We’ve missed the last couple Appalachian Trail cleanup trips with our friends from Virginia, Jerry and Etta. We made it this time though, and had fun, and cleared our assigned trail section as well. Plus, we got to see (a little too close for Harlan’s comfort) a timber rattlesnake! That was the second day of cleanup. While Eric, Jerry, and Etta weedwhacked the first part of the trail, that Harlan and Elise and I took some clippers and headed down to the end of our section- the Maupin Field Shelter. The kids were amazing little hikers and we enjoyed a break at the creek (basically a trickle) when we reached the end, eating lunch, and chatting with a hiker attempting to filter some water. On the way back we noticed a middle-aged couple who had been hiking stopped in the trail ahead of us. We approached and asked what was going on and then when they pointed we saw the large snake just on one side of the trail. A young couple came up behind us next and in the spirit of youth the young man decided tossing rocks at the snake might encourage it to exit the trail. The snake basically ignored the brief barrage of stones. Then the fella decided to get a long stick and quickly push the snake off the trail. That worked… sorta. The snake was not at all pleased with that turn of events and once moved into the high grass on the other side of the trail continued to rattle angrily. Now we couldn’t see the snake but could hear that it remained quite close so we all decided to hike off the trail and give it a wide berth because walking through poison ivy seemed preferable given the situation. Harlan was a little freaked out though and in shorts at that point. I think he would have calmed down, but the lady hiker we first saw volunteered to carry Elise around so I could carry Harlan. We all made it out safely and he’s quite pleased to be able to tell the story now.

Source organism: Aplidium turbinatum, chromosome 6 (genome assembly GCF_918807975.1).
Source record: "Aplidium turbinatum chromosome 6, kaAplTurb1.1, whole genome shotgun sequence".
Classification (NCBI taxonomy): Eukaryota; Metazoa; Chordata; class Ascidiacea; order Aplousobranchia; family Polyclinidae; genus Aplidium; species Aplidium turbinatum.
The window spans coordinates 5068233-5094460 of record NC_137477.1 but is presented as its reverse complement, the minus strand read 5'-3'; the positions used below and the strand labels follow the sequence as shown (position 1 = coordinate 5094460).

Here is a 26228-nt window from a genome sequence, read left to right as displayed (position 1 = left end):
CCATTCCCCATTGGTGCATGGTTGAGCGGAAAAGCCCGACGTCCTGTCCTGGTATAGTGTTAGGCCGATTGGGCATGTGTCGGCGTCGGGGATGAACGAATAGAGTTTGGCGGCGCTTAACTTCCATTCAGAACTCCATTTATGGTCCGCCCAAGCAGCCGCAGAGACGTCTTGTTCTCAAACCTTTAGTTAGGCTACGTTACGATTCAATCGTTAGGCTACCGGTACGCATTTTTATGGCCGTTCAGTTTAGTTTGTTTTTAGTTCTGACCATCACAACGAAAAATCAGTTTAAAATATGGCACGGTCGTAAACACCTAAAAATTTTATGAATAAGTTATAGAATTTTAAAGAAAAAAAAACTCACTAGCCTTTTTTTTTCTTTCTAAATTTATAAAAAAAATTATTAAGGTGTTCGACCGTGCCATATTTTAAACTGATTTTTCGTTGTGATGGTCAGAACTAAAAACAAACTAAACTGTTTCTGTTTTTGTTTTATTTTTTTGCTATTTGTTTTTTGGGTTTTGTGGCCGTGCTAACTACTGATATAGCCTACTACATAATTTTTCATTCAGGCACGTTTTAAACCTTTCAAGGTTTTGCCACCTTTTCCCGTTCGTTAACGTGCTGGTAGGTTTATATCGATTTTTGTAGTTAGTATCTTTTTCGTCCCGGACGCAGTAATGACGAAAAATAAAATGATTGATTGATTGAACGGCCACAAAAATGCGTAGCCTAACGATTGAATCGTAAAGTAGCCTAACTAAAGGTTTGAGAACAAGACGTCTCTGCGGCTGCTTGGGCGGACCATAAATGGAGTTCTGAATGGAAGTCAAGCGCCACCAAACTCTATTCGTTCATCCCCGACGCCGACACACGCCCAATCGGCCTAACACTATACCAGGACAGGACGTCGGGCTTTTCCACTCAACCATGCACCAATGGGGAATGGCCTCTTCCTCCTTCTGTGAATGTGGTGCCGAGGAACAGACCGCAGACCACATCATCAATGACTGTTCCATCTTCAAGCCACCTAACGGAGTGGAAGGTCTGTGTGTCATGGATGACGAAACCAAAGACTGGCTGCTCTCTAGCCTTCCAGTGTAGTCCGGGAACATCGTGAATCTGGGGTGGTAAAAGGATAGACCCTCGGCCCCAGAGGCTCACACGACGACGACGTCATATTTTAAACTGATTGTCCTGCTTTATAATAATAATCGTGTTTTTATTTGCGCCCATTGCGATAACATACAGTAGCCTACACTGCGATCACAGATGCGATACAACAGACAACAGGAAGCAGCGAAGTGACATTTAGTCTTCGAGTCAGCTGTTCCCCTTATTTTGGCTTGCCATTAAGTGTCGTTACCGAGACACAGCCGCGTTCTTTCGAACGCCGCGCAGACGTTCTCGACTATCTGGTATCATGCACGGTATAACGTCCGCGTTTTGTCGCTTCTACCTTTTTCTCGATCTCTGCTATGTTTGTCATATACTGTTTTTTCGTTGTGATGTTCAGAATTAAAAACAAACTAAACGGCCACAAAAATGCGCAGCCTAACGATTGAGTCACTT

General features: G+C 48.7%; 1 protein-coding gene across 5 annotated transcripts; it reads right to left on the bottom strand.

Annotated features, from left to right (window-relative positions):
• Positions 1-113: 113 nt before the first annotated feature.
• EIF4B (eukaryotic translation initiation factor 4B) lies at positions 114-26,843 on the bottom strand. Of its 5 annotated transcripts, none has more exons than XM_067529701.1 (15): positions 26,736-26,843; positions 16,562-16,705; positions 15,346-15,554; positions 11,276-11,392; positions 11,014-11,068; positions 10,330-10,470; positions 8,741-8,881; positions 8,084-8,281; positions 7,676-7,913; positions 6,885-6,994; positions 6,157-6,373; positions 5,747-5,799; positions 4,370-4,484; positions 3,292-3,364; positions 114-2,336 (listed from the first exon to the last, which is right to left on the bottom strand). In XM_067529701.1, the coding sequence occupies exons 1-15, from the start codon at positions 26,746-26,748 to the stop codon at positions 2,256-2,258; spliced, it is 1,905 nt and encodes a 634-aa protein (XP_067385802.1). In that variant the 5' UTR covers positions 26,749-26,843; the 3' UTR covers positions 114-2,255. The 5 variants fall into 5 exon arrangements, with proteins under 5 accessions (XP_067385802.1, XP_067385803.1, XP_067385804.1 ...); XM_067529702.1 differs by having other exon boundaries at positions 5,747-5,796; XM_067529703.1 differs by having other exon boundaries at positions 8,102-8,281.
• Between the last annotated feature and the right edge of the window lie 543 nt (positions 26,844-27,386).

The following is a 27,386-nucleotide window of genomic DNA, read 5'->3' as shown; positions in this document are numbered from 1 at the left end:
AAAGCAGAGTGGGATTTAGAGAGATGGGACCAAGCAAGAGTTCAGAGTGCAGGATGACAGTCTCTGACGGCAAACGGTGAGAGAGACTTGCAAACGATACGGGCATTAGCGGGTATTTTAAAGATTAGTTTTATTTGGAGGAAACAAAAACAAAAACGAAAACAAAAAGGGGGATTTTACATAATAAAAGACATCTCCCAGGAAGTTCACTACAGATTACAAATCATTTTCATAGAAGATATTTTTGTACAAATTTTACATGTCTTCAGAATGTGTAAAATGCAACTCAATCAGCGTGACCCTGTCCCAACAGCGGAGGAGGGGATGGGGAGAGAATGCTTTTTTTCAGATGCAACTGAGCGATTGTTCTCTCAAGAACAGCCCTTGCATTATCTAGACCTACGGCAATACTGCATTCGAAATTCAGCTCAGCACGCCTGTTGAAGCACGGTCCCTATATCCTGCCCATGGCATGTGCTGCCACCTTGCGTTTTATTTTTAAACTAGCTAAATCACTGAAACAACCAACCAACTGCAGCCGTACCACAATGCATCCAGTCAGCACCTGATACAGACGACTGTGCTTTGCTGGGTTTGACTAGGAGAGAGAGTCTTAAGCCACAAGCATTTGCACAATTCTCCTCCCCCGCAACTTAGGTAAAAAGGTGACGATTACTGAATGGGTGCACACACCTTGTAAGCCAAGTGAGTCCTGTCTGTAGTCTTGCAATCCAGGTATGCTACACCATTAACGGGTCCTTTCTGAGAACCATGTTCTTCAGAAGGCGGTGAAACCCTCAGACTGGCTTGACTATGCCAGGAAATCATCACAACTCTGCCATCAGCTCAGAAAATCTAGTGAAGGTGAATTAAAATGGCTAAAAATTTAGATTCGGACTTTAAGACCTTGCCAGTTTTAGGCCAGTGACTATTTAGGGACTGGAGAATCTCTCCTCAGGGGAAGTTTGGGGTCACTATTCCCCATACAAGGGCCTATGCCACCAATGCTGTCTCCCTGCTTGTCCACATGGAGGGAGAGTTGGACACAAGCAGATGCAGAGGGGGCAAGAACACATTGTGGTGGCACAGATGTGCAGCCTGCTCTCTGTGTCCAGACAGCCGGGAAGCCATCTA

Before we left we enjoyed stopping along Skyline Drive to take in the views.


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Fall Appalachian Trail maintenance trip

Tidewater Appalachian Trail Club Trail Crew patchThis Fall completes our fourth year of Appalachian Trail maintenance along a two-mile stretch maintained by the Tidewater Appalachian Trail Club (TATC).  We drove down on Friday morning and met up with Jerry and Etta at the parking area near the Blue Ridge Parkway.  The fog was starting to roll in which only makes taking pictures down into the valleys more difficult but I did get a few pictures that were decent.  As rain started to fall we geared up and headed up the trail.


The meadow at the north end of our section had recently been mowed so there really wasn’t much to do there.  The trail leaves the meadow and heads into the woods to climb Meadow Mountain.  I’m not sure how much of a mountain it really is but you do have a decent climb up to the top of the ridge.  This is usually a spot where we end up having to clear brush from the sides of the trail and maybe clip a few branches that are growing too close.  Unfortunately this time we found a tree.

Blown down tree on the ATJerry had brought a small bow saw with him and I started working on the blow-down with that.  It quickly became obvious that this tool wasn’t up to the job.  Luckily Jerry had an axe in his vehicle and after a short hike back he was able to retrieve it.  I started in on the tree and, as rain set in, everyone else started their accent.